Now to the “unspoken stuff”.  It seems that a relationship between subjective symptom experience and financial benefit can play a role in the “diagnosis” of PTSD. When researchers review the medical records of patients they discover a consistency and uniformity in subjective reports.  This of course could reflect the development over time of a more precise set of diagnostic criteria and/or the reliability of diagnosticians; it could also reflect the expectancies and unfounded elicitations of the examiners.  This is not the first time that this cultural bias has been noted; it can be found in the reports of patients suffering “shellshock” and “contusion” (English and Russian precursors to “PTSD”, respectively) during WW I.    The interesting thing is that these early diagnoses had  different symptom pictures that would qualify them as traumatic responses, but were characterized by the same uniformity we see today.  Historically victims were prone to shaking, stuttering, limping, deafness, muteness, and blindness.  They did not report the intrusive, avoidant, re-experiencing, anger, or numbing symptom picture that we see today in trauma patients.  Moreover, there does exist today examples of applicants for financial compensation being coached as to how to present themselves to examining physicians who will be central in the determination of their disability benefits.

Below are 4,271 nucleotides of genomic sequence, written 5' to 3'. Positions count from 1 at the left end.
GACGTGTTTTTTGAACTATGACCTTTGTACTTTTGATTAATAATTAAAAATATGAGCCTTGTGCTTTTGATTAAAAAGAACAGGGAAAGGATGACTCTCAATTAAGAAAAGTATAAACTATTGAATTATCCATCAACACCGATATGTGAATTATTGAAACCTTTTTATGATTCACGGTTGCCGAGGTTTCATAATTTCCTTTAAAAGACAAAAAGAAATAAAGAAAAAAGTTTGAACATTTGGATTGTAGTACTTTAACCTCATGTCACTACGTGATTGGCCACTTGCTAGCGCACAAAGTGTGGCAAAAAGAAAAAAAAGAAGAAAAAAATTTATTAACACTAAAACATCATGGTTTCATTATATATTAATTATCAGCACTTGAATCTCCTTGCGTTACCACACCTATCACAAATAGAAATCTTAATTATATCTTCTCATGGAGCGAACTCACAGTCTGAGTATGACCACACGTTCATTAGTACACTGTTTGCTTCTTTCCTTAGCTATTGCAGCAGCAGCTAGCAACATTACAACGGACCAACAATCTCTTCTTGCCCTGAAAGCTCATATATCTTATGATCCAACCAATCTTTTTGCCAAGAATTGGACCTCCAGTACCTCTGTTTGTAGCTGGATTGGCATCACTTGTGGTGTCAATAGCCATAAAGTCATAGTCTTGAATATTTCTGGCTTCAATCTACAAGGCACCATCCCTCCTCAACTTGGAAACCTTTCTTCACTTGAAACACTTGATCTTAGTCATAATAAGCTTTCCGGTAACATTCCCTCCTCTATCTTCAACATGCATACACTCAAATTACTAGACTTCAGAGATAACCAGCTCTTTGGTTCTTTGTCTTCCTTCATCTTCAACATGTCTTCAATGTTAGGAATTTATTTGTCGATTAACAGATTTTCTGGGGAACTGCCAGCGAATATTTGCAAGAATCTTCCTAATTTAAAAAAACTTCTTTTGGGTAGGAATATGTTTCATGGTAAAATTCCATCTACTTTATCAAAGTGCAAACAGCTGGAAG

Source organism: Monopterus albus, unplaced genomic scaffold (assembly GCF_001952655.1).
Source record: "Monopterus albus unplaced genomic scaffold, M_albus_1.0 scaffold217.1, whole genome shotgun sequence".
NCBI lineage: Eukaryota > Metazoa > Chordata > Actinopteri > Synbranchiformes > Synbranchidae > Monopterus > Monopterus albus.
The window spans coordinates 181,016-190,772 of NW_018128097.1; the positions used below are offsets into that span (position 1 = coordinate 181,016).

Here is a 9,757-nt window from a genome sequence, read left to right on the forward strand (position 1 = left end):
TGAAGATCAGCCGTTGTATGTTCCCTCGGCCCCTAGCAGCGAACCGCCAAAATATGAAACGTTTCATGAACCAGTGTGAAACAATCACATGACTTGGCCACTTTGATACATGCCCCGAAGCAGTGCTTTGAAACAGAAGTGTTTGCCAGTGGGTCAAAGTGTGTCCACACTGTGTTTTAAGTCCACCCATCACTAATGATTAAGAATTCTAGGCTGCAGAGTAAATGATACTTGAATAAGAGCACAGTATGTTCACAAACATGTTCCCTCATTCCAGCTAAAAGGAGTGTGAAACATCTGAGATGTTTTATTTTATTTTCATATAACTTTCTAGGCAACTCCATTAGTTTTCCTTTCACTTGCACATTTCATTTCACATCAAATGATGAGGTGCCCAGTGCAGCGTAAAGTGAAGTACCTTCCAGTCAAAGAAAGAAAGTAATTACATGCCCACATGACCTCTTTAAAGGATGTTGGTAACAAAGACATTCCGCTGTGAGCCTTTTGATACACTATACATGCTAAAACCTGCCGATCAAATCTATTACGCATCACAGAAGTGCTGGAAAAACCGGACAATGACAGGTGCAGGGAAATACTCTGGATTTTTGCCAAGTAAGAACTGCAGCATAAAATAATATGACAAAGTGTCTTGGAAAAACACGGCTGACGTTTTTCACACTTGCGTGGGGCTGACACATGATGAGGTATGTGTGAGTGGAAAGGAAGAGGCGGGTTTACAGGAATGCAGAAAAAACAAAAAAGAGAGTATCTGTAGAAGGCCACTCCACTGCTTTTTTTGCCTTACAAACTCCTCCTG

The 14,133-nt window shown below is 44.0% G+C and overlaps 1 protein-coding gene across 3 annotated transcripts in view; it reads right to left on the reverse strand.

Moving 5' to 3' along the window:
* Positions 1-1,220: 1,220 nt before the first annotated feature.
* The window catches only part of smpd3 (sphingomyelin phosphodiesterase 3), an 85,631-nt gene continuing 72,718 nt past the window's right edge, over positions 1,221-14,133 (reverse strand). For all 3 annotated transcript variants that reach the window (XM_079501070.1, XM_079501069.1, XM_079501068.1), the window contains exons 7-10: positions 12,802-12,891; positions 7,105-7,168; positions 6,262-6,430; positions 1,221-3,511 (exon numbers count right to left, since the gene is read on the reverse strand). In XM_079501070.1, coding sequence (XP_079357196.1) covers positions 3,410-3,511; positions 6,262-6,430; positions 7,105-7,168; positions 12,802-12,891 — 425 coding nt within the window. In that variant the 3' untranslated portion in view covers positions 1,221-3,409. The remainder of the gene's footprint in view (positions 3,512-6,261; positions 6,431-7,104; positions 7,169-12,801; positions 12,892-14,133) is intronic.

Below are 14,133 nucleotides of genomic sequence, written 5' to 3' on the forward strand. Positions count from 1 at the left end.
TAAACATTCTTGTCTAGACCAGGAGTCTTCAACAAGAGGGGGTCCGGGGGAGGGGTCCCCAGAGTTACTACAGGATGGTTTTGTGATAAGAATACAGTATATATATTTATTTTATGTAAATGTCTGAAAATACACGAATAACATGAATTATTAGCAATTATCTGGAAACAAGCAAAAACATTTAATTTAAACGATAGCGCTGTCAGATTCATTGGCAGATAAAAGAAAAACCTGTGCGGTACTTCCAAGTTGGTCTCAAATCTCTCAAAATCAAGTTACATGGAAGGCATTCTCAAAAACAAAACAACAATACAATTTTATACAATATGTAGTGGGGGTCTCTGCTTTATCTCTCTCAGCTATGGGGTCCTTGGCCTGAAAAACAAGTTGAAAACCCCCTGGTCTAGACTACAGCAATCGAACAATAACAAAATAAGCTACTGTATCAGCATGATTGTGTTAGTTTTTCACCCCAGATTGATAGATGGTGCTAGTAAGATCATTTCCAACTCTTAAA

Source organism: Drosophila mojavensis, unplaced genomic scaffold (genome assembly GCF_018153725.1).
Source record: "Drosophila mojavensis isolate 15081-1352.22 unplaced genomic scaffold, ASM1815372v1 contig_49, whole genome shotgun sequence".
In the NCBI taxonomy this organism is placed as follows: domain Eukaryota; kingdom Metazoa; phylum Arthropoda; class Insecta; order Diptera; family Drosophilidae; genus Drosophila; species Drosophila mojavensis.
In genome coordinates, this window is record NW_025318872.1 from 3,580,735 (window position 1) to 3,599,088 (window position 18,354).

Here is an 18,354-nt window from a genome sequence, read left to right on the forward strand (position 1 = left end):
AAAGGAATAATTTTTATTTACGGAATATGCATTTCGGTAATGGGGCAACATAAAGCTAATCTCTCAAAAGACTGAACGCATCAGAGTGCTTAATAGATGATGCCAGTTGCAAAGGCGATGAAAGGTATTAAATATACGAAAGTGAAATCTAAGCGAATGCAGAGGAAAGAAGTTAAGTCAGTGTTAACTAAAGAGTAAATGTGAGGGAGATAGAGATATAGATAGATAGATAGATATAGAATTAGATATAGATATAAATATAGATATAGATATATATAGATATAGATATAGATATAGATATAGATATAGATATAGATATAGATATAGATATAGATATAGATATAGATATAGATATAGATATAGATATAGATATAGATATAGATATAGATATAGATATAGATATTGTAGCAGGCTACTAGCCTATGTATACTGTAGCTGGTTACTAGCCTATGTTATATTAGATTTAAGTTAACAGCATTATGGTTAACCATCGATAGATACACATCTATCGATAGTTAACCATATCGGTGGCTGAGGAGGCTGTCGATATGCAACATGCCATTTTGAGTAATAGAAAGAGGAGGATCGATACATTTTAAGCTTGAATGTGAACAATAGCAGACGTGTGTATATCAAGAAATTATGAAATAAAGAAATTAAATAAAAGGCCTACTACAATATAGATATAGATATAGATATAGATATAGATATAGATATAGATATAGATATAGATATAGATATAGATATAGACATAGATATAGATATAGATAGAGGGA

In closing, it is commonly noted in military settings that the report of the patient is incongruent with military records.  One seminal study found that 32% of the patients assessed had no evidence in their military record to support the details (e.g. battle experience) they reported.  Several studies have reported that those who aggressively pursued compensation were more likely to over report and exaggerate their symptoms.  A 2005 report from the US Veteran’s Administration Office of the Inspector General noted that veterans’ symptoms increased in severity until their compensation reached 100% disability; followed by a decrease of 82% usage of mental health services and NO change in the use of other medical services.

So in summary, it can be strongly suggested:

I) Current diagnostic criteria for “PTSD” are unsatisfactory.

ii) It isn’t easy to distinguish between what may be an actual disease entity (PTSD) and A NORMAL HUMAN RESPONSE to trauma.

iii) It is difficult to sort out anxiety, depression, and substance abuse disorders.

iv) The diagnosis of “PTSD” today relies on largely unverified and subjective reports of trauma, and symptoms.

v) Financial compensation, could be (even out of the patient’s awareness) an important factor leading to secondary gain.

Well there you have it.  Let’s hear from you?  Personally, I find this very liberating!  I remain the “Captain of my own ship” and continue to have the ability to plot my own course.  And please never, ever forget………”There is no fear!  We are in error when we view life’s challenges as unjust impositions rather than the simple facts of life; or just another opportunity to grow”.

Dr. Mike Webster

Reg’d Psych   (#0655)